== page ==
I read that you simply studied on the Berklee and Juilliard academies. Are they as reputable as they are saying they’re?
Obviously not, because they let me in.…
You don’t lose your humor….
Infrequently. After I was at Berklee, the nice thing was that it gave you the chance to work very hard, and also you had the tools, but there have been also kids who only went to check to learn tips on how to make rock music arrangements, and on the opposite side was Keith Jarrett and other great jazz players. Juilliard is far stricter, and clearly focused on classical music, unlike Berklee; but they gave me a full scholarship there, they paid for every thing. I never knew if it was my talent or because they’d to have a quota from a Latin American and I used to be there.
Do your musical beginnings return to childhood?
Yes. My father made experimental music, and after I was 7 or 8 years old I even have photos during which I’m with headphones doing sound effects and sound art principally after which I got into rock and roll, I played in fifty kids’ bands and since there was a studio at home I made recordings playing all of the instruments, and that’s what I sent to Berklee, which is why they invite me to check there. After a yr I left.
Because I discovered New York. There I started to check at Juilliard and do part time in studios. I applied to thirty-five and only two admitted me. I happened to fall into one where Lou Reed, Laurie Anderson worked, and in the opposite room, Nile Rodgers. I used to be excellent at programming synthesizers. So as a substitute of constructing coffee and cleansing toilets for 3 years, which is what kids do, three or 4 weeks later I used to be within the studio programming a system price one million dollars, which was owned by Stevie Wonders, Rodgers himself, who was my mentor, and Trevor Charles Horn. There have been about 4 or five on the earth, because they were very expensive and sophisticated, and I knew tips on how to use them. That was a steppingstone to with the ability to be within the studio at 18 with Diana Ross, Chic, The Vaughan Brothers.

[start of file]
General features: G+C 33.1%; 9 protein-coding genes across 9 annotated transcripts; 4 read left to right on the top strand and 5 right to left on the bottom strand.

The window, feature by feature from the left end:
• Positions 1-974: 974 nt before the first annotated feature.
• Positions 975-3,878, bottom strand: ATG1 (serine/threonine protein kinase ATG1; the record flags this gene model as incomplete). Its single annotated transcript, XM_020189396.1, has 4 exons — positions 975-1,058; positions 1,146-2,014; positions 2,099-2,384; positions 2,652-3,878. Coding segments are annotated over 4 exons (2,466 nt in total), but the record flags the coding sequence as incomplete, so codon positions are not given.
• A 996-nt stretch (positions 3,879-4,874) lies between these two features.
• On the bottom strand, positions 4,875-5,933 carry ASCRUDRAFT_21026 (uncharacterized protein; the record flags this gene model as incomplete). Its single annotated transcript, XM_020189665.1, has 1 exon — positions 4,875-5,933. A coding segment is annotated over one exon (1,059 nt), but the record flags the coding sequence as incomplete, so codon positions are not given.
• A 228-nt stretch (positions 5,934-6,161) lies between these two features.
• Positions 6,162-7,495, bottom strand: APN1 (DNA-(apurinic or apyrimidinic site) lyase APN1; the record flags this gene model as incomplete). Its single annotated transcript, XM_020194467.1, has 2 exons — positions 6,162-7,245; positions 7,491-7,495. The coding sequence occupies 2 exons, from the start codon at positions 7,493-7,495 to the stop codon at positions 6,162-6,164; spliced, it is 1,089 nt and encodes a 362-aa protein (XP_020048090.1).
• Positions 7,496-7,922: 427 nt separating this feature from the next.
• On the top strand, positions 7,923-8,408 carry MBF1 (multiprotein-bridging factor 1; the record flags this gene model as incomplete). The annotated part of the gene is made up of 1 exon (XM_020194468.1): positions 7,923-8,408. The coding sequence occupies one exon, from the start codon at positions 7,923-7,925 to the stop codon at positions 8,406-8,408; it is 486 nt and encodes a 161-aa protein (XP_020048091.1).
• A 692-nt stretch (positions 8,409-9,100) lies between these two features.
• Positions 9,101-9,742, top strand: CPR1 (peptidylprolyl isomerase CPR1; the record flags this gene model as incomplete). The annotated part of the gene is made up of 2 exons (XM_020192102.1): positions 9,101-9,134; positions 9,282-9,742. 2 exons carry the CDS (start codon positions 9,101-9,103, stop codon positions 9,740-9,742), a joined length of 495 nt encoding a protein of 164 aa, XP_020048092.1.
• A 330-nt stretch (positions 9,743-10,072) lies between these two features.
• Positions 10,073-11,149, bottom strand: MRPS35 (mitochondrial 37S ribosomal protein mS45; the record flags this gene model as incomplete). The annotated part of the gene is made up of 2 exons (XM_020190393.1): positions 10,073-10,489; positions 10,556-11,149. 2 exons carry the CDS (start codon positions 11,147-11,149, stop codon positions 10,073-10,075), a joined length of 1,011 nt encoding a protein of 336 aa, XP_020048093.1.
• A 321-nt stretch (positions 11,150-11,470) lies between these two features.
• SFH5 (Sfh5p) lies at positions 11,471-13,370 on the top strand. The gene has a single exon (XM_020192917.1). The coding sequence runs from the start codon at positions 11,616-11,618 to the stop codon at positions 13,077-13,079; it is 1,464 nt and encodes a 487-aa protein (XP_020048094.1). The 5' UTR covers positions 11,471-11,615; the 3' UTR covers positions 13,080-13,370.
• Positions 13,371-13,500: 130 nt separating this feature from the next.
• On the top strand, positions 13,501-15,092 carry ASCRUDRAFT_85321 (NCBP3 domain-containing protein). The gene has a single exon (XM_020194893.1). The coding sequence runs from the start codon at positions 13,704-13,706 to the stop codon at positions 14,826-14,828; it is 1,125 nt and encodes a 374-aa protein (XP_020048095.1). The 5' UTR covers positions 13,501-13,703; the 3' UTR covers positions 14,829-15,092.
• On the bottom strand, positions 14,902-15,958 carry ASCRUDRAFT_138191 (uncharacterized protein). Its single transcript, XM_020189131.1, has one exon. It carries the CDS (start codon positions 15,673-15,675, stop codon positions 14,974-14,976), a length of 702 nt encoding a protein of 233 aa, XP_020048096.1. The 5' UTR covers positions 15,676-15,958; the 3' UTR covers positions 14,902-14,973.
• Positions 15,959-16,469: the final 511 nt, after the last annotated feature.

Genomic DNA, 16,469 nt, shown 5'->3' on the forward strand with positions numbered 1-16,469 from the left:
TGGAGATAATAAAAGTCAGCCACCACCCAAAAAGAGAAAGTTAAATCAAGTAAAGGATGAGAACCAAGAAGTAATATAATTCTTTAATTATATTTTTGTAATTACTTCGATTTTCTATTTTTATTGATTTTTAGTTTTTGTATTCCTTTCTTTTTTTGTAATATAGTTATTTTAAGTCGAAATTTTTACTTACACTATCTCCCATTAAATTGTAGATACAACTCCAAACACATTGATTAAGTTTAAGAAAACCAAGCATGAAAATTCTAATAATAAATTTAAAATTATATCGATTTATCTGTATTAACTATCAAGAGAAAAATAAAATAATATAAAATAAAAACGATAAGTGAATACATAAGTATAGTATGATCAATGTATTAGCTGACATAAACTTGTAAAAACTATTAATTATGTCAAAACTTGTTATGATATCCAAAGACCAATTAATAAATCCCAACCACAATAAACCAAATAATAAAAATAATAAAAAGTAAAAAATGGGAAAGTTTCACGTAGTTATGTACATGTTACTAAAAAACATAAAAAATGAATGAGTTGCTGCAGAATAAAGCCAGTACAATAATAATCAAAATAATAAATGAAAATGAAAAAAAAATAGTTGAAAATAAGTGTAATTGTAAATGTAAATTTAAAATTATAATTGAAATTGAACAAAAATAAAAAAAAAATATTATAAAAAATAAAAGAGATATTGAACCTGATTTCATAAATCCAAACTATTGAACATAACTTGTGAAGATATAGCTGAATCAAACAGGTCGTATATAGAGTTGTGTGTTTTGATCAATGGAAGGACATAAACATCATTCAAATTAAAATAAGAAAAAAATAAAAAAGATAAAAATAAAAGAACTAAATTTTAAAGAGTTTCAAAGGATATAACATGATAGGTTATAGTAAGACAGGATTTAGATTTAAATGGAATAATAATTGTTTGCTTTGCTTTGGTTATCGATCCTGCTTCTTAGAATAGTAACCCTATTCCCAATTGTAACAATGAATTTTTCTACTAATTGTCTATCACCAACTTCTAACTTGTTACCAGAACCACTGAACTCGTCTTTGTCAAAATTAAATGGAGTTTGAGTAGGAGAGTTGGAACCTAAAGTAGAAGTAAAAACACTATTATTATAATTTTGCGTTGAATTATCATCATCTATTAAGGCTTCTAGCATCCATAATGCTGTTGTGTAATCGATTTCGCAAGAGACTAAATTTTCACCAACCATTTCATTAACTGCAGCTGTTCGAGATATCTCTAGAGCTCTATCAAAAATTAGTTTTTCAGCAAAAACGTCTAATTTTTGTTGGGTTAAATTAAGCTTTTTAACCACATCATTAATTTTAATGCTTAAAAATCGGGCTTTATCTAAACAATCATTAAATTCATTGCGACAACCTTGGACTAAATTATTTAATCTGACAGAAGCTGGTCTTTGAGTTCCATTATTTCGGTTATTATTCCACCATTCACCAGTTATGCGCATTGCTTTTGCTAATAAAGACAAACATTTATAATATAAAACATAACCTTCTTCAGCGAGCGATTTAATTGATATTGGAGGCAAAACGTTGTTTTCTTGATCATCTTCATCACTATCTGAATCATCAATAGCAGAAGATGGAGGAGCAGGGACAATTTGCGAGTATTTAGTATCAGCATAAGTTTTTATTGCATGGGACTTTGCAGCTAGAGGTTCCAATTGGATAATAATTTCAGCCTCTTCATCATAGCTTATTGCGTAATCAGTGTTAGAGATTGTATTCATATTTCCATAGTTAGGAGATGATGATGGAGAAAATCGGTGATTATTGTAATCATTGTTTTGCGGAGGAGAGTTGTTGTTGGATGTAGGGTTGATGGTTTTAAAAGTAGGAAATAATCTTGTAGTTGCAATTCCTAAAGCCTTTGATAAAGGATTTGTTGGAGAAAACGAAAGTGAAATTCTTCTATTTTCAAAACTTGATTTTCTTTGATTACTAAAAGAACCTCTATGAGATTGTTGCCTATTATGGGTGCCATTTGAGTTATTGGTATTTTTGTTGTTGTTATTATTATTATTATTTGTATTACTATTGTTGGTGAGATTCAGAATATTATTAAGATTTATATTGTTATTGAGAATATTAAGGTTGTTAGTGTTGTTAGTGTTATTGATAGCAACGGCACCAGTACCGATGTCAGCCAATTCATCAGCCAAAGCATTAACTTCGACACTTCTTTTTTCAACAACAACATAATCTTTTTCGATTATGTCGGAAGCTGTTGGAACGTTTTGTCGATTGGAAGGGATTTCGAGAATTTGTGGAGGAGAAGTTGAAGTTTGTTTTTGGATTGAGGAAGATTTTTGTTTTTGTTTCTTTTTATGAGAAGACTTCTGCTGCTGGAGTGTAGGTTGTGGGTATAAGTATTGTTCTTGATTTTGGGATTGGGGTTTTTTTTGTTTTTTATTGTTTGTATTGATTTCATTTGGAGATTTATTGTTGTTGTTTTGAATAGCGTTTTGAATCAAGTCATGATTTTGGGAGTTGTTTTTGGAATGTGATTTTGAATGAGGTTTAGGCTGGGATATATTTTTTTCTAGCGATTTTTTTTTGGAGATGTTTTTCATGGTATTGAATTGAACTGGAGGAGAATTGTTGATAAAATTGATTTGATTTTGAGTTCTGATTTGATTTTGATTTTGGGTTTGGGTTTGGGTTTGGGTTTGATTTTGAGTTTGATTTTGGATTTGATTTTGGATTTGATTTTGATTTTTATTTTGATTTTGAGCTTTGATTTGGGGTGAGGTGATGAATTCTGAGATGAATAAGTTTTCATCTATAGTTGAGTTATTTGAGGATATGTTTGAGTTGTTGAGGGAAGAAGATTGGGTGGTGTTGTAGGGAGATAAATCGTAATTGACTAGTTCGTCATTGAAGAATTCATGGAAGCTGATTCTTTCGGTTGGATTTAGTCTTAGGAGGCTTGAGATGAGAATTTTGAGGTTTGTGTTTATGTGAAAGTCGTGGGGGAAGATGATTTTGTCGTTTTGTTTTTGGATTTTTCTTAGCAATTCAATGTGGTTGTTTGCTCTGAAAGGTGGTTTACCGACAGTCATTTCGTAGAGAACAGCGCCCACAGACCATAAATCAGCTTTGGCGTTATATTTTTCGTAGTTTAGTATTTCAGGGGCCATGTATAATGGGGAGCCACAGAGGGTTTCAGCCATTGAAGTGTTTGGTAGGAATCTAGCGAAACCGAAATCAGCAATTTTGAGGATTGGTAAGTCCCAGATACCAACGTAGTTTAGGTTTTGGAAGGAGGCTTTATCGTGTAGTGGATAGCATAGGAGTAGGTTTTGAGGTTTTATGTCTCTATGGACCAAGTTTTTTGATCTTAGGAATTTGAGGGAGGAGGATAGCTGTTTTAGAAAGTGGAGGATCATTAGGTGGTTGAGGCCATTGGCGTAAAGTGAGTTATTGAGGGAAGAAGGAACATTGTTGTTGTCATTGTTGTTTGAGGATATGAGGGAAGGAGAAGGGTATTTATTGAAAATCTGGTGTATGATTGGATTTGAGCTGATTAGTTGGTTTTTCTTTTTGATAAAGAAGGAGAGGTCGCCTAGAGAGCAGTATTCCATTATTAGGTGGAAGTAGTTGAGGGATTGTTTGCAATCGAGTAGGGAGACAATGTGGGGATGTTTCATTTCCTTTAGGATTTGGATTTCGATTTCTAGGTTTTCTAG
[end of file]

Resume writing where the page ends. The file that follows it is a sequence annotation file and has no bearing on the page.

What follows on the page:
In the primary 4 or five months I used to be involved in records of that stature as a programmer and in some cases composing. I worked 20 hours a day. I had no life, I had no girlfriend, I had nothing, no friends, nothing. The opposite studio was at forty seventh Avenue and Broadway. Hip hop was recorded and the singers all carried guns.
All of that was like in two or three years after which Misha, an English soul singer, calls me when she hears a few my demos. I did her second record, and that put me on the map as a music producer on the earth of soul and rhythm and blues. The album was very eclectic and really interesting, and when it got here out Chaka Khan, Tina Turner, Gladys Knight called me, they sat right down to talk over with me on this sofa where we are actually, after which I did quite a lot of rhythm and blues, and I began to delve into Brazilian music. I had a success before with Martha Sánchez and Olé Olé. The song was called “Soldados del amor.” I ended up moving to Brazil for several years, and that’s after I worked with Caetano Veloso, Carlinhos Brown, Marisa Monte, Arto Lindsay, Brazilian-American composer and guitarist from the New York underground and avant-garde scene. Then I went to Nigeria to do a Fela Kuti tribute, and in the midst of all that, I did half a David Byrne record.